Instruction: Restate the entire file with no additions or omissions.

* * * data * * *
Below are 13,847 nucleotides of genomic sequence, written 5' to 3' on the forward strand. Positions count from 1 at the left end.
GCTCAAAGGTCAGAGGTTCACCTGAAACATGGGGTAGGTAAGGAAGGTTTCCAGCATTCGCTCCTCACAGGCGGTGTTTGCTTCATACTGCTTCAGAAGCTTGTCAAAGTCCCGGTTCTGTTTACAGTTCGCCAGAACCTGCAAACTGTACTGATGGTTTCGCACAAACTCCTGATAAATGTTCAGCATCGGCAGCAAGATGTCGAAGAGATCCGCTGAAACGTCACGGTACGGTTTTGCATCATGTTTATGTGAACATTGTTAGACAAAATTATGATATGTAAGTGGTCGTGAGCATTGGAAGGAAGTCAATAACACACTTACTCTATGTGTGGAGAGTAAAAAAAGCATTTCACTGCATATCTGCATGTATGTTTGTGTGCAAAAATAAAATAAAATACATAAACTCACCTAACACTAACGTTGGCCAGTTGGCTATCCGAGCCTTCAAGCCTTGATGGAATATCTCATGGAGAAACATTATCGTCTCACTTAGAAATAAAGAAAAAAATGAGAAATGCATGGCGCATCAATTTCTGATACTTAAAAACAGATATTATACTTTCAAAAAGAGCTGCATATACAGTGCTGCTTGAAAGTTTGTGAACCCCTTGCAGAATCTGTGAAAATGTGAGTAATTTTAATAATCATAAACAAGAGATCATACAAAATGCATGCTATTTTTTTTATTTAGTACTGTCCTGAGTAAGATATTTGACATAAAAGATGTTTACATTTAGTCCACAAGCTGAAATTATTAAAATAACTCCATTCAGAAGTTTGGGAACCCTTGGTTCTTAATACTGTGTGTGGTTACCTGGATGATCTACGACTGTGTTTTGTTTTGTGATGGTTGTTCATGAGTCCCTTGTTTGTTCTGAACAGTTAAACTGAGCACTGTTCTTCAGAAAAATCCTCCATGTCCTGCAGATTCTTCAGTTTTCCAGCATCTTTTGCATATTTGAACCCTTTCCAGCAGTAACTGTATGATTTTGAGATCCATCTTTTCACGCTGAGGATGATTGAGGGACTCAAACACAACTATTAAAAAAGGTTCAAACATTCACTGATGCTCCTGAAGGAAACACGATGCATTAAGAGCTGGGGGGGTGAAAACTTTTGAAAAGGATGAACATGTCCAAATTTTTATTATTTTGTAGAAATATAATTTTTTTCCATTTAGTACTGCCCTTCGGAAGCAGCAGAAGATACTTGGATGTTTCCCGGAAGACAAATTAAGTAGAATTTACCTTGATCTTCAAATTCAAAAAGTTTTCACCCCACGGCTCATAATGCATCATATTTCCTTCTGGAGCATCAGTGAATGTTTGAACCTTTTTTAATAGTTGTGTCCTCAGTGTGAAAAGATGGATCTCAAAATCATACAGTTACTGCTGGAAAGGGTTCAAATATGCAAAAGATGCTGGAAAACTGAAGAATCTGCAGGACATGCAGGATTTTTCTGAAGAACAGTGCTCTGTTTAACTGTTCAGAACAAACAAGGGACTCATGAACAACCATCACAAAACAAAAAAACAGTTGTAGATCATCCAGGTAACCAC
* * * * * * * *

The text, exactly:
Below are 13,847 nucleotides of genomic sequence, written 5' to 3' on the forward strand. Positions count from 1 at the left end.
GCTCAAAGGTCAGAGGTTCACCTGAAACATGGGGTAGGTAAGGAAGGTTTCCAGCATTCGCTCCTCACAGGCGGTGTTTGCTTCATACTGCTTCAGAAGCTTGTCAAAGTCCCGGTTCTGTTTACAGTTCGCCAGAACCTGCAAACTGTACTGATGGTTTCGCACAAACTCCTGATAAATGTTCAGCATCGGCAGCAAGATGTCGAAGAGATCCGCTGAAACGTCACGGTACGGTTTTGCATCATGTTTATGTGAACATTGTTAGACAAAATTATGATATGTAAGTGGTCGTGAGCATTGGAAGGAAGTCAATAACACACTTACTCTATGTGTGGAGAGTAAAAAAAGCATTTCACTGCATATCTGCATGTATGTTTGTGTGCAAAAATAAAATAAAATACATAAACTCACCTAACACTAACGTTGGCCAGTTGGCTATCCGAGCCTTCAAGCCTTGATGGAATATCTCATGGAGAAACATTATCGTCTCACTTAGAAATAAAGAAAAAAATGAGAAATGCATGGCGCATCAATTTCTGATACTTAAAAACAGATATTATACTTTCAAAAAGAGCTGCATATACAGTGCTGCTTGAAAGTTTGTGAACCCCTTGCAGAATCTGTGAAAATGTGAGTAATTTTAATAATCATAAACAAGAGATCATACAAAATGCATGCTATTTTTTTTATTTAGTACTGTCCTGAGTAAGATATTTGACATAAAAGATGTTTACATTTAGTCCACAAGCTGAAATTATTAAAATAACTCCATTCAGAAGTTTGGGAACCCTTGGTTCTTAATACTGTGTGTGGTTACCTGGATGATCTACGACTGTGTTTTGTTTTGTGATGGTTGTTCATGAGTCCCTTGTTTGTTCTGAACAGTTAAACTGAGCACTGTTCTTCAGAAAAATCCTCCATGTCCTGCAGATTCTTCAGTTTTCCAGCATCTTTTGCATATTTGAACCCTTTCCAGCAGTAACTGTATGATTTTGAGATCCATCTTTTCACGCTGAGGATGATTGAGGGACTCAAACACAACTATTAAAAAAGGTTCAAACATTCACTGATGCTCCTGAAGGAAACACGATGCATTAAGAGCTGGGGGGGTGAAAACTTTTGAAAAGGATGAACATGTCCAAATTTTTATTATTTTGTAGAAATATAATTTTTTTCCATTTAGTACTGCCCTTCGGAAGCAGCAGAAGATACTTGGATGTTTCCCGGAAGACAAATTAAGTAGAATTTACCTTGATCTTCAAATTCAAAAAGTTTTCACCCCACGGCTCATAATGCATCATATTTCCTTCTGGAGCATCAGTGAATGTTTGAACCTTTTTTAATAGTTGTGTCCTCAGTGTGAAAAGATGGATCTCAAAATCATACAGTTACTGCTGGAAAGGGTTCAAATATGCAAAAGATGCTGGAAAACTGAAGAATCTGCAGGACATGCAGGATTTTTCTGAAGAACAGTGCTCTGTTTAACTGTTCAGAACAAACAAGGGACTCATGAACAACCATCACAAAACAAAAAAACAGTTGTAGATCATCCAGGTAACCAC